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We get another look at Microsoft's cancelled bezel-less Lumia

With Joe Belfiore ringing the death knell for Windows Mobile, the appearance and review of yet another unreleased Lumia with a revolutionary idea is all the more jarring. Long before the likes of the Apple iPhone X started toying with the idea of a bezel-less smartphone, Microsoft was already working on releasing one in 2014.

We had learned about the device earlier this year but the folks at Windows Central were able to obtain a prototype of what was supposed to be the Lumia 435. Their review of the phone gives us a bit more detail on a device that could have allowed Microsoft to not only be the company to kickstart the bezel-less trend in the industry but to also do it at a price of just $200.

Unlike modern smartphones, the phone isn't entirely bezel-less as it does feature a bit of a chin but this was, perhaps contrary to earlier guesses, because the company had decided to move the front-facing camera to the bottom of the front panel. Still, the 5-inch display with a 720p resolution would have sported a 79% screen to body ratio, the highest of any phone in 2014.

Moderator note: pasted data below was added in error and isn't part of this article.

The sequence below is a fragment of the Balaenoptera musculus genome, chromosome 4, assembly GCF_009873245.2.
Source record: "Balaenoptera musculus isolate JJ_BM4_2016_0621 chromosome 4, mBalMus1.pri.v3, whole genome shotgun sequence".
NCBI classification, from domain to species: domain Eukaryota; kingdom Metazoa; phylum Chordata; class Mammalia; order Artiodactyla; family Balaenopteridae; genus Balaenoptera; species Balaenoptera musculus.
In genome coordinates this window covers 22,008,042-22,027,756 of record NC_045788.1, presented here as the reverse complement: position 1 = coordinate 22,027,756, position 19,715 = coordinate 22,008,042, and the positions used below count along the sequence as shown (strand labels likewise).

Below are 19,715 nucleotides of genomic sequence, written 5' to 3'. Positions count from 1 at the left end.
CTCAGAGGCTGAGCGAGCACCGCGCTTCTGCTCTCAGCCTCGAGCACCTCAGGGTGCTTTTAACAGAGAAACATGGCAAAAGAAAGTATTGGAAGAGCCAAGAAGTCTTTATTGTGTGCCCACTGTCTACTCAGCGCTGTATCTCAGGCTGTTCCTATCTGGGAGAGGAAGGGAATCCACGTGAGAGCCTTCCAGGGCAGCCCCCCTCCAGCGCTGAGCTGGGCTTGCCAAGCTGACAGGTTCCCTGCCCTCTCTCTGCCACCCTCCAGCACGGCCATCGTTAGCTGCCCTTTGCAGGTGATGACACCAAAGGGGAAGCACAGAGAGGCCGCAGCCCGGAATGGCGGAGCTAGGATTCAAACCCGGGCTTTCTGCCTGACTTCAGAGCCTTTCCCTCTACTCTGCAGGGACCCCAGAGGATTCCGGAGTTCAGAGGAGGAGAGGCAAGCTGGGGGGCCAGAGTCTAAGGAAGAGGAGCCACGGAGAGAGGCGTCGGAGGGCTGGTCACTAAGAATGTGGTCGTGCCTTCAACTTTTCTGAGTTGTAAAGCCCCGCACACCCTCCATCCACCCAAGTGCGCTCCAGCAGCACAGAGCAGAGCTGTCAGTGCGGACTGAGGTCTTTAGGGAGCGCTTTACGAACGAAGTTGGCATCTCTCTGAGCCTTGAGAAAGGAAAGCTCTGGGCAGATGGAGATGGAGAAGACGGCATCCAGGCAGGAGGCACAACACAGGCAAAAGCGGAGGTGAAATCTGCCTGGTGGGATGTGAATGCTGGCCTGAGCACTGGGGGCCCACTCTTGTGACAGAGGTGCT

The rest of the phone's specification were fairly average and in line with a midrange device at the time: a 5MP camera, 4GB of internal storage, and 1GB of RAM, all of it powered by a Snapdragon 200.

It's not entirely clear why Microsoft canceled this design in lieu of the Lumia 435 we eventually got, a markedly unremarkable phone. It could have been that the bezel-less designs of the company were too expensive to achieve at the $200 price point or perhaps Microsoft believed it to be too much of a departure from the industry standard.

Regardless of the reasoning, this is yet another reminder of Microsoft's botched execution with Windows Mobile and adds another to the long list of innovative devices that could have enticed customers to give Windows Mobile another look but were ultimately canned. Though Belfiore may blame the app gap as the reason for their failure, quite a large share of the blame rests on Microsoft's own missteps.

Source: Windows Central | Lumia 435 image from Windows Central

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